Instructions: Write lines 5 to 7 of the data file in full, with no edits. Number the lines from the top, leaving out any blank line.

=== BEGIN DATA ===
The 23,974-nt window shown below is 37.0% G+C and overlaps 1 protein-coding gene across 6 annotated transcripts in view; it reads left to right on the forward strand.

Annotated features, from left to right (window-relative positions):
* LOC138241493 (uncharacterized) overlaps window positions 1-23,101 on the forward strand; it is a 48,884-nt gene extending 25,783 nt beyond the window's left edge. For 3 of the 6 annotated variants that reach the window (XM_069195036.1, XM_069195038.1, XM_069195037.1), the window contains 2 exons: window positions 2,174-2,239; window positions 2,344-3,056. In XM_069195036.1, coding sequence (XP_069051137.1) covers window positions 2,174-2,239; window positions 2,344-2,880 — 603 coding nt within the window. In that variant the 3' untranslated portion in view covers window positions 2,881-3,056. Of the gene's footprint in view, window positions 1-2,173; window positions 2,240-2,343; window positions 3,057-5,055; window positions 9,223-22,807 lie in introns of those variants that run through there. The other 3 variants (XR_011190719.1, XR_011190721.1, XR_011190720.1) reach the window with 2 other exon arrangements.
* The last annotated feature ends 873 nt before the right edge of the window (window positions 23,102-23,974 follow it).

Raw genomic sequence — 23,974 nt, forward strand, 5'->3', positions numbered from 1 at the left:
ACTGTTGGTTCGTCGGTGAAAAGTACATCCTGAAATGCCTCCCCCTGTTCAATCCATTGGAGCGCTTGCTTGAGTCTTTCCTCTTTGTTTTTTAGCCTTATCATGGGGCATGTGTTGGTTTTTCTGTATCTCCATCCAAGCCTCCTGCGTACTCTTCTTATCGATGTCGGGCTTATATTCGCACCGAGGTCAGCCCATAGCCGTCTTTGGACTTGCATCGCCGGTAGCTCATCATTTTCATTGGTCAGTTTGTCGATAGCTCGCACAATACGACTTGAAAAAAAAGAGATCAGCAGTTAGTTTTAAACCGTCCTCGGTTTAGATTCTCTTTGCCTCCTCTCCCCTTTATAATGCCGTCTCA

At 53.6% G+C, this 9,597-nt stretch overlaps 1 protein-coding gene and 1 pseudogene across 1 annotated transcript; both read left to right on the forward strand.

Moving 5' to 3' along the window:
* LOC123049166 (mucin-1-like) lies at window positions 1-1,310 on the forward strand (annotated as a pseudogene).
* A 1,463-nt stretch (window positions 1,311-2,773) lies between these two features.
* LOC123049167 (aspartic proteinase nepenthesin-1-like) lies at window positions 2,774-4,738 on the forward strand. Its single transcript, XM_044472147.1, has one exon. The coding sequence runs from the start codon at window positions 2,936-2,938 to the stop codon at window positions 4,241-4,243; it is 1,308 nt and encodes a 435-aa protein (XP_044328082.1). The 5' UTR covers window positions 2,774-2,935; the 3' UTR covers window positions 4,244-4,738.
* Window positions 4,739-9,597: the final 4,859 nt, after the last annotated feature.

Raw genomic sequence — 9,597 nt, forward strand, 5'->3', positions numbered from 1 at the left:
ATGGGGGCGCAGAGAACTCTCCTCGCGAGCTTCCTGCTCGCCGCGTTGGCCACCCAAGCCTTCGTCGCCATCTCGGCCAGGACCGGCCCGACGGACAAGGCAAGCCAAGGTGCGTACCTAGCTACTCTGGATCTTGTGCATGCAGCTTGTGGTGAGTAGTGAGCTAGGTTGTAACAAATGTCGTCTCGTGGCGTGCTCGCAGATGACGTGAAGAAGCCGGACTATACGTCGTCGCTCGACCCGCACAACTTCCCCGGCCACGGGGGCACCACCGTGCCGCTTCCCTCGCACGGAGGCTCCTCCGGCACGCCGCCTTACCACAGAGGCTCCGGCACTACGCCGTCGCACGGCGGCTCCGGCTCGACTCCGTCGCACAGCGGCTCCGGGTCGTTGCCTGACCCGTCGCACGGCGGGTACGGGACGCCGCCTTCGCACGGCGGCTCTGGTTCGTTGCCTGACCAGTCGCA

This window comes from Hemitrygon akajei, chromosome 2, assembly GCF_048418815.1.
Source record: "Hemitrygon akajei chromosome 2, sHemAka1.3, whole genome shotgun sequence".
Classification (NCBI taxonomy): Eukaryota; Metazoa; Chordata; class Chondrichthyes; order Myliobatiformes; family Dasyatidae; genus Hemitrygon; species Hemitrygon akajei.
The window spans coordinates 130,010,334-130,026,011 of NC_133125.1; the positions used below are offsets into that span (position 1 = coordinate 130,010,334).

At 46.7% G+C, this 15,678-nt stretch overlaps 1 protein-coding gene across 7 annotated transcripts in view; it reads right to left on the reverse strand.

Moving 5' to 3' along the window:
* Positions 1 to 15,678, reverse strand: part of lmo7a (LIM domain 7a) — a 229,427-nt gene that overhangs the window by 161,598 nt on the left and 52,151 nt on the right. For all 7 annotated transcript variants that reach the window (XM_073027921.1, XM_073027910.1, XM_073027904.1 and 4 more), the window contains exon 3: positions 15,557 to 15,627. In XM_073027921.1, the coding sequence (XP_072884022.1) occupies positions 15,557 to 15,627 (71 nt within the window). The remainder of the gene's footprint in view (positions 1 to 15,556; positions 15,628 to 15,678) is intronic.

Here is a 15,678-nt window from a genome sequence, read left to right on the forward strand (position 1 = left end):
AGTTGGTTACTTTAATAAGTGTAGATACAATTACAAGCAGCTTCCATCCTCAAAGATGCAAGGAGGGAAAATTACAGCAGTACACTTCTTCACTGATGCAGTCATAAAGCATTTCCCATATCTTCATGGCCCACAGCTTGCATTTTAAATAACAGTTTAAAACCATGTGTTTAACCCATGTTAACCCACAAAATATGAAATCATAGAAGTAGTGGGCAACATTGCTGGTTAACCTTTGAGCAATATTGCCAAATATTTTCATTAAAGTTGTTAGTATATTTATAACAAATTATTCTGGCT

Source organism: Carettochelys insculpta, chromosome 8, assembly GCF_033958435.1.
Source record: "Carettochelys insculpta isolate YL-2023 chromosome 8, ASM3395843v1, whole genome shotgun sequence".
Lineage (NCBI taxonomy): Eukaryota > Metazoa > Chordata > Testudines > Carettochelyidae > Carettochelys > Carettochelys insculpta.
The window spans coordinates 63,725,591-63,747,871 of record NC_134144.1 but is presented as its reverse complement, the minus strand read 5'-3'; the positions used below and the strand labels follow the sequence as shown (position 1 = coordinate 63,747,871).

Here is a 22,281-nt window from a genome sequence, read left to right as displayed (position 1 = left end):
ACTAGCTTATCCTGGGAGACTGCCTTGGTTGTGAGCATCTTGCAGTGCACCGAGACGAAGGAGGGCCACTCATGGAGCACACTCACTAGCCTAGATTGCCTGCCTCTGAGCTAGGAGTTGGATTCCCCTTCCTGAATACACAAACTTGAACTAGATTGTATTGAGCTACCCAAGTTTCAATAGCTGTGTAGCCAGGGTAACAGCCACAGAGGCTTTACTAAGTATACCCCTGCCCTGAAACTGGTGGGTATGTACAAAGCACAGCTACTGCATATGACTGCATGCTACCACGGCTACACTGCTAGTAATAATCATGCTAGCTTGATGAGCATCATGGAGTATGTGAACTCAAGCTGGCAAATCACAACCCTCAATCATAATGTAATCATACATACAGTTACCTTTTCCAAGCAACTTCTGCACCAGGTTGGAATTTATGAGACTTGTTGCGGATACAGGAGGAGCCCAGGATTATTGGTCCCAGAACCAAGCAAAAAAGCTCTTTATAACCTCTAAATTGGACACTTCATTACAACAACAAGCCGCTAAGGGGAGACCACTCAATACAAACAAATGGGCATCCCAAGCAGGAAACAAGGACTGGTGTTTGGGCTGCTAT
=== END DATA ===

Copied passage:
Raw genomic sequence — 23,974 nt, forward strand, 5'->3', positions numbered from 1 at the left:
ACTGTTGGTTCGTCGGTGAAAAGTACATCCTGAAATGCCTCCCCCTGTTCAATCCATTGGAGCGCTTGCTTGAGTCTTTCCTCTTTGTTTTTTAGCCTTATCATGGGGCATGTGTTGGTTTTTCTGTATCTCCATCCAAGCCTCCTGCGTACTCTTCTTATCGATGTCGGGCTTATATTCGCACCGAGGTCAGCCCATAGCCGTCTTTGGACTTGCATCGCCGGTAGCTCATCATTTTCATTGGTCAGTTTGTCGATAGCTCGCACAATACGACTTGAAAAAAAAGAGATCAGCAGTTAGTTTTAAACCGTCCTCGGTTTAGATTCTCTTTGCCTCCTCTCCCCTTTATAATGCCGTCTCA

At 53.6% G+C, this 9,597-nt stretch overlaps 1 protein-coding gene and 1 pseudogene across 1 annotated transcript; both read left to right on the forward strand.